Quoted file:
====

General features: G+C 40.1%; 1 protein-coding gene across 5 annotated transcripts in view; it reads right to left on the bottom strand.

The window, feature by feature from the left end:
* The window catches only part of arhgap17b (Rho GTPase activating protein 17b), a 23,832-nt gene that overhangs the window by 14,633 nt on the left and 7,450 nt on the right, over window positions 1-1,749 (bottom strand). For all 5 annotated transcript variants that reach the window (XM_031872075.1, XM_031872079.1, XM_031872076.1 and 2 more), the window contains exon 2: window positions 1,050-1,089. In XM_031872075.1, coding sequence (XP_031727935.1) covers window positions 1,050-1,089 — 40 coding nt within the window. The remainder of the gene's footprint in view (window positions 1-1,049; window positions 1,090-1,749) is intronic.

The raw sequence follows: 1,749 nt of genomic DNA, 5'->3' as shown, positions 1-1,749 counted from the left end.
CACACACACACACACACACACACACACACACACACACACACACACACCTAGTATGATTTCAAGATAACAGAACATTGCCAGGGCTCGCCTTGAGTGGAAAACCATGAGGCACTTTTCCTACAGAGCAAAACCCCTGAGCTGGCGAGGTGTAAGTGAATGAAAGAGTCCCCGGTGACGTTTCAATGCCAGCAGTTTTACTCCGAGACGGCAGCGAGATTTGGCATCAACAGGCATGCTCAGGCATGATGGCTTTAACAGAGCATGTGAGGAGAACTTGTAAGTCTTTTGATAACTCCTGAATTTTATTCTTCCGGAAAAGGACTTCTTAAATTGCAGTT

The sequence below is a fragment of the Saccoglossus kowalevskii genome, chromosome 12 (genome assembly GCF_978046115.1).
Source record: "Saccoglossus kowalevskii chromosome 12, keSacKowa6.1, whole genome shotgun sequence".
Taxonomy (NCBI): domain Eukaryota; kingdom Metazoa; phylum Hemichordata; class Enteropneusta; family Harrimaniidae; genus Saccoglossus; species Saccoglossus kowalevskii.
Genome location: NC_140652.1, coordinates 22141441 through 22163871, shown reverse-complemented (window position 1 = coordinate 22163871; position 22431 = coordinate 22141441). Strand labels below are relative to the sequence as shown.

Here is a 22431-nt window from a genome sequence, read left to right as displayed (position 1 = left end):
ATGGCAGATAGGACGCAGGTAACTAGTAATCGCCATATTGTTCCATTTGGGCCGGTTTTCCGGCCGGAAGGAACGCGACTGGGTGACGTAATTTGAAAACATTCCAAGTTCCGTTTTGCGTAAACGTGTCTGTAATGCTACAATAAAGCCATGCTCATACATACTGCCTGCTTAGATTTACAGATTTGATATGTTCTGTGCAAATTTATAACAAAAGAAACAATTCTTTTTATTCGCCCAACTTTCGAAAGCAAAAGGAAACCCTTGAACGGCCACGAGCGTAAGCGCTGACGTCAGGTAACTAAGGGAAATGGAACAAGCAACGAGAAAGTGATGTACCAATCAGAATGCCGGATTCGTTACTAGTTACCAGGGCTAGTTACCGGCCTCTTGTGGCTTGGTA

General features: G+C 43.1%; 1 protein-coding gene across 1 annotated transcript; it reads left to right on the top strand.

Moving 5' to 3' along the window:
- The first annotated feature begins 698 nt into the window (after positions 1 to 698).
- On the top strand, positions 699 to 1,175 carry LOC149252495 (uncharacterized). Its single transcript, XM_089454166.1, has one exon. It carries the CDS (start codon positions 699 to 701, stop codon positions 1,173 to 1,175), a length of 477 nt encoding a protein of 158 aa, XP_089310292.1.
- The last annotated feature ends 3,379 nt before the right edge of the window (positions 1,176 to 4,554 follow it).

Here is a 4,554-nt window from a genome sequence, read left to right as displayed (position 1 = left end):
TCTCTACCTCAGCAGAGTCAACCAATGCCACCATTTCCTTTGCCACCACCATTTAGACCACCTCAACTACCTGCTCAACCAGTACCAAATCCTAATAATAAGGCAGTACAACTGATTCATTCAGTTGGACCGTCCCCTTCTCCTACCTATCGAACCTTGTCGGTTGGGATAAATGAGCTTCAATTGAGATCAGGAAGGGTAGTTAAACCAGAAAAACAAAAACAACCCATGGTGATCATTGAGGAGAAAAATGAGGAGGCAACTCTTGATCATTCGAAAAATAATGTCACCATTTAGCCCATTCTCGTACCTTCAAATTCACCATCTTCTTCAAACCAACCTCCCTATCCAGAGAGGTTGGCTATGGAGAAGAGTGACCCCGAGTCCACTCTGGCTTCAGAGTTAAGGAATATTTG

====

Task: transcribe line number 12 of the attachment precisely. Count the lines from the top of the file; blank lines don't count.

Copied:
General features: G+C 43.1%; 1 protein-coding gene across 1 annotated transcript; it reads left to right on the top strand.